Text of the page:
“Ben, what happened to you? You are missing two teeth. I bet you are in second grade and can’t wait for your new teeth to grow back in. Let me assure you that they will.”
“David, good afternoon!” How have you been? You know, my dad was a carpenter, too. Make sure you learn as much as you can from him. Remember, measure twice, cut once.”
“Rebecca! I’ve been waiting all day for you to come see me. How’s that scraped knee doing? Can I touch it and make it feel better?”
Jesus was going to make each one feel special.
Jill Duffield, the editor of The Presbyterian Outlook in her recent column of July 18, told of her neighbor, who said he was going to write a book entitled “We Use to Stop on Yellow,” lamenting how we have made our over-scheduled lives so hectic. This gentleman, Jill reports, always made time for others. There was no need to run the stoplight as there would be enough time anyway at the end of his journey to tend to whatever matters might be at hand. The neighbor was always willing to stop to help with the plumbing, take care of the pets, or just pull in the driveway to chat if he saw them out in the yard.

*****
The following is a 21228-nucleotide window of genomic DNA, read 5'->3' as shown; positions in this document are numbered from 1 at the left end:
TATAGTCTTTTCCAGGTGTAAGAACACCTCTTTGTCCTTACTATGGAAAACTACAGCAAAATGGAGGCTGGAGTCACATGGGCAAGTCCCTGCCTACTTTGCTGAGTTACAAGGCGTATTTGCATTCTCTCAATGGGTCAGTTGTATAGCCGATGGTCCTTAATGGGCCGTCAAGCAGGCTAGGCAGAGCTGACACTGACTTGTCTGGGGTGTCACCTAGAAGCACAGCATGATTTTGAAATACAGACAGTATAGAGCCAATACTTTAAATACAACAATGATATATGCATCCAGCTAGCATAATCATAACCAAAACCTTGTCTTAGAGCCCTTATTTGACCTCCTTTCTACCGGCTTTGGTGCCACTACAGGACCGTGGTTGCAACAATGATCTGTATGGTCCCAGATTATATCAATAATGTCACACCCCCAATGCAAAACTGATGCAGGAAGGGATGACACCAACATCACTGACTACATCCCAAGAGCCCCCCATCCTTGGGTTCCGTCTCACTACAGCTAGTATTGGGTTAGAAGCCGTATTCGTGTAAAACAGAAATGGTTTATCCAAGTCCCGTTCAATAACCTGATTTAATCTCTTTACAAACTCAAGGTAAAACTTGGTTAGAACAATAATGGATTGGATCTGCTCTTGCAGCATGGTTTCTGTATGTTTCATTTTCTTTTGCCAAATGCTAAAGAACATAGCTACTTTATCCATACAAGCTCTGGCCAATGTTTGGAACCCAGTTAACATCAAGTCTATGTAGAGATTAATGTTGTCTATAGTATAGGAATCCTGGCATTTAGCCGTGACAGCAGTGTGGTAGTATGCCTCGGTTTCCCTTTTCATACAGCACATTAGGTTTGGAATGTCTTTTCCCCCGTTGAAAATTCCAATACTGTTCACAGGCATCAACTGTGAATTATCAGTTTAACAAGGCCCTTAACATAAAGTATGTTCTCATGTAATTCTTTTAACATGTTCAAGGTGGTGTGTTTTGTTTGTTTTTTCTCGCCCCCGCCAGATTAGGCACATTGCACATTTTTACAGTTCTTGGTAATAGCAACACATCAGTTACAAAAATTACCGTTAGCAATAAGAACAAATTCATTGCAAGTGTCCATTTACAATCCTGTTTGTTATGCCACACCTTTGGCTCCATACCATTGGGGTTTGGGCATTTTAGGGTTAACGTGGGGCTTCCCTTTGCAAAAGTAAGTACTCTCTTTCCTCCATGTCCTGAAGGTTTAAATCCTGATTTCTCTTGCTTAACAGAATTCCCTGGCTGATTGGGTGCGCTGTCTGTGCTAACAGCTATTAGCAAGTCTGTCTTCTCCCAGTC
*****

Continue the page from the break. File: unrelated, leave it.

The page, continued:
How often do I drive home tired after a day at the College and dash in my house, barely waving to Chase and Jackson as they play ball in the yard next door or Faith and Olivia on their bicycles? What about at work, when I whiz by my administrative assistant’s office and fail to ask how Lisa how her son Jake did in the swim meet the night before?